On Wednesday, September 30th, software engineer Joshua Timberman presented a webinar on Chef Policies, a new feature of Chef. Policies combine the best parts of roles, environments, and client-side dependency resolvers such as Berkshelf into a single, easy-to-use workflow. By using policies, you can apply a specific set of cookbooks to a node or nodes with a single document. You can first apply the policies in development, where they can be tested, and then promote them to production safely and reliably. Chef DK now includes a number of new commands to work with policies. In all, you’ll find that policies provide a much more delightful way to manage infrastructure with Chef.
A recording of the webinar is available below. Q&A from the live webinar, including the questions we didn’t have time to answer live is available at the end of this post.
Are Chef Policies stable? Can I use them in production?
We’re still putting the finishing touches on Chef, Chef Server, and ChefDK for a “1.0” release. The internal API is considered stable barring any extreme changes being required. The
chef command-line interface is stable and will only add new commands. We know of some large organizations using Policyfiles for their cookbook development workflow.
Do we have to update every policy when a common cookbook is updated?
Yes, and we understand that is rather arduous right now since there isn’t a way to have hierarchy, nesting, layering, or otherwise including policyfiles in others. However, it does help against the case where a new version of a common cookbook totally breaks when combined with another one.
Can more than one policy name be assigned to a node?
No. Policy names are assigned through client.rb configuration, and will be a specific property on the node object in Chef 12.5/Chef Server 12.3. Named run lists will allow running chef with a different run list, though the cookbook locks will be identical. The goal is to enable use cases like override run lists for one-off tasks such as doing an application deployment, without a “base” run list that might take a long time.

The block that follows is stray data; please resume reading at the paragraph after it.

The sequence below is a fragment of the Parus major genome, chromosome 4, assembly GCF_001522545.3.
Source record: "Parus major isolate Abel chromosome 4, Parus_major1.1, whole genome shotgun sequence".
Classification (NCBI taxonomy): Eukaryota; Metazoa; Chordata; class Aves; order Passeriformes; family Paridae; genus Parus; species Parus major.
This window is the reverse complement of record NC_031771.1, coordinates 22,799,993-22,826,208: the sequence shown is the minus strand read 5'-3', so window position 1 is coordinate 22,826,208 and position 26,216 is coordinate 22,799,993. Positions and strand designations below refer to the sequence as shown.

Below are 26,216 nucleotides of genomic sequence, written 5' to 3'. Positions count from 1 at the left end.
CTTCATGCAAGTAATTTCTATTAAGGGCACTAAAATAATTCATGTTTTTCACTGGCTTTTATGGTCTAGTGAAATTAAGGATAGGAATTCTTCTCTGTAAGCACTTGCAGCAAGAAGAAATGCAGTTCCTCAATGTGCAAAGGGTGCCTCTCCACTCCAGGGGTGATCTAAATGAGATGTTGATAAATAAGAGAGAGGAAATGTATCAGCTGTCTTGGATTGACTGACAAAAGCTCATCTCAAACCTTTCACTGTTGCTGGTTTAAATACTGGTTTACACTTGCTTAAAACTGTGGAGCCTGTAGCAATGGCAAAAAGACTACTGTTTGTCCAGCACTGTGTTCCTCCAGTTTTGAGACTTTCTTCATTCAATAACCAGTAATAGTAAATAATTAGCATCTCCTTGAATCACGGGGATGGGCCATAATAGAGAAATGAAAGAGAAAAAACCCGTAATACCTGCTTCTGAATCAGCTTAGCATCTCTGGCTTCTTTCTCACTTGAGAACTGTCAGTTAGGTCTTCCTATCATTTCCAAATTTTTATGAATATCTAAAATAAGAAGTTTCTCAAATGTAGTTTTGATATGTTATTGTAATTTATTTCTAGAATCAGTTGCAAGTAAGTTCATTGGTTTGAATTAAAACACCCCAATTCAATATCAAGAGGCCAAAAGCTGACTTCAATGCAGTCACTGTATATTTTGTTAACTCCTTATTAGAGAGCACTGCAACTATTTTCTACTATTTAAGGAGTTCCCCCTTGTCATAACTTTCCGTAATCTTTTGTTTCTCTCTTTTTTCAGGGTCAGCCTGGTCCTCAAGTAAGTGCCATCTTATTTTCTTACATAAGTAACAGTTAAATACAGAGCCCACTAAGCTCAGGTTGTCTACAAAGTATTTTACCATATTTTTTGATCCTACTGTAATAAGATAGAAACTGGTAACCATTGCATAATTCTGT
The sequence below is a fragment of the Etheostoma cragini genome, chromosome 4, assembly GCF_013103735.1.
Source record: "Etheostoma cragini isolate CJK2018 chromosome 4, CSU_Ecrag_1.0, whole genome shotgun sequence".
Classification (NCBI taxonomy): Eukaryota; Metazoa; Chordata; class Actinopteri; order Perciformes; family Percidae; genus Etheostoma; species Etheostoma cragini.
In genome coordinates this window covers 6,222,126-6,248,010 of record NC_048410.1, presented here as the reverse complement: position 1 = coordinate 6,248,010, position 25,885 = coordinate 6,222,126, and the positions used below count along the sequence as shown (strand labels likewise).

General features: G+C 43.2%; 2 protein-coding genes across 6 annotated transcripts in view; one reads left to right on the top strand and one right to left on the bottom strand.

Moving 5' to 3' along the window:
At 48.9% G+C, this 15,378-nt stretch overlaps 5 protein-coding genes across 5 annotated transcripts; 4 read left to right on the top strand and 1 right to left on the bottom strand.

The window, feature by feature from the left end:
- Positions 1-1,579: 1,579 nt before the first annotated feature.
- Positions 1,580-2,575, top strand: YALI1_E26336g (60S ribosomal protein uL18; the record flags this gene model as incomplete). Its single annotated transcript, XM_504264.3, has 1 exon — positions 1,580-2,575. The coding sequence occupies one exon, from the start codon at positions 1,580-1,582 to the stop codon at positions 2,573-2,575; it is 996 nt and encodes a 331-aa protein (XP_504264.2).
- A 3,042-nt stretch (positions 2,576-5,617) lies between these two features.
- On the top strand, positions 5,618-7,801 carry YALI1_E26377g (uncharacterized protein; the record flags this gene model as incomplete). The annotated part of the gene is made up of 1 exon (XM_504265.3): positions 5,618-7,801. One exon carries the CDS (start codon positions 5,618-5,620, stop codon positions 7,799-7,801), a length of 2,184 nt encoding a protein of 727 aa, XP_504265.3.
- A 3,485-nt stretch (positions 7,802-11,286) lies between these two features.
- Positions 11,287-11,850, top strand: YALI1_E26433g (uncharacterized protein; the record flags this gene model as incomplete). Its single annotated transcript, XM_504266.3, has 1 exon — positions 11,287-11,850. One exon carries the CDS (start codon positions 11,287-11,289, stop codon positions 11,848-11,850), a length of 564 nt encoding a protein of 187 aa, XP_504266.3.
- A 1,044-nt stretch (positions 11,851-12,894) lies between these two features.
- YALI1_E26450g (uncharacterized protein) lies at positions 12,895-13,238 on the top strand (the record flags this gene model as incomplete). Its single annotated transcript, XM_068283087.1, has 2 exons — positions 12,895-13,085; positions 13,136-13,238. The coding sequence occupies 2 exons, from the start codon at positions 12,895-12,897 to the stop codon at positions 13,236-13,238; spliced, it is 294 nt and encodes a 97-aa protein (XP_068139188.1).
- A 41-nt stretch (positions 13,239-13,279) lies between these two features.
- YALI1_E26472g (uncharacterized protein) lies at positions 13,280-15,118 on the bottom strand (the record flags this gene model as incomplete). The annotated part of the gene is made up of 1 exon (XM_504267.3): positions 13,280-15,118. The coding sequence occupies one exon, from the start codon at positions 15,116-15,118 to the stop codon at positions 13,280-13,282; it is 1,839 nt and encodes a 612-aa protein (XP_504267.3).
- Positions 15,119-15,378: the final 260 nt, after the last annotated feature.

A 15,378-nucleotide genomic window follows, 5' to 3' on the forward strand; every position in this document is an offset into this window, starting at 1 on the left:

Can policyfiles include other policyfiles?
Is there inheritance, hierarchy, or, how do you reduce duplication?
Not at this time. We are working on the design for this kind of feature, and it’s not clear what the best approach is. We want to get it right, and we want there to be a single, clear way to do it.
I have created an item on the feedback forum to implement something like this. Please add votes and comments about it.
Does Chef Manage (Chef Server Web UI) support Policyfiles?
Not at this time. We have an open item in the feedback forum about this.
Are all dependency cookbooks included?
chef install, it resolves the entire dependency graph of the cookbooks required to fulfill the
run_list. If it cannot, it will return an error. The graph will contain transitive dependencies as well, and everything is written to the lock file and all cookbooks are cached.
What features / tools do Chef Policies and Policyfiles replace?
We consider that Chef Policies replace the following features or tools in the Chef ecosystem:
Roles. Chef Policies provide both run lists and attributes that can replace roles in most users’ workflows. The
policy_name most closely resembles a role name for most use cases. Attributes can be specified in policyfiles, which will be applied at the “role” level.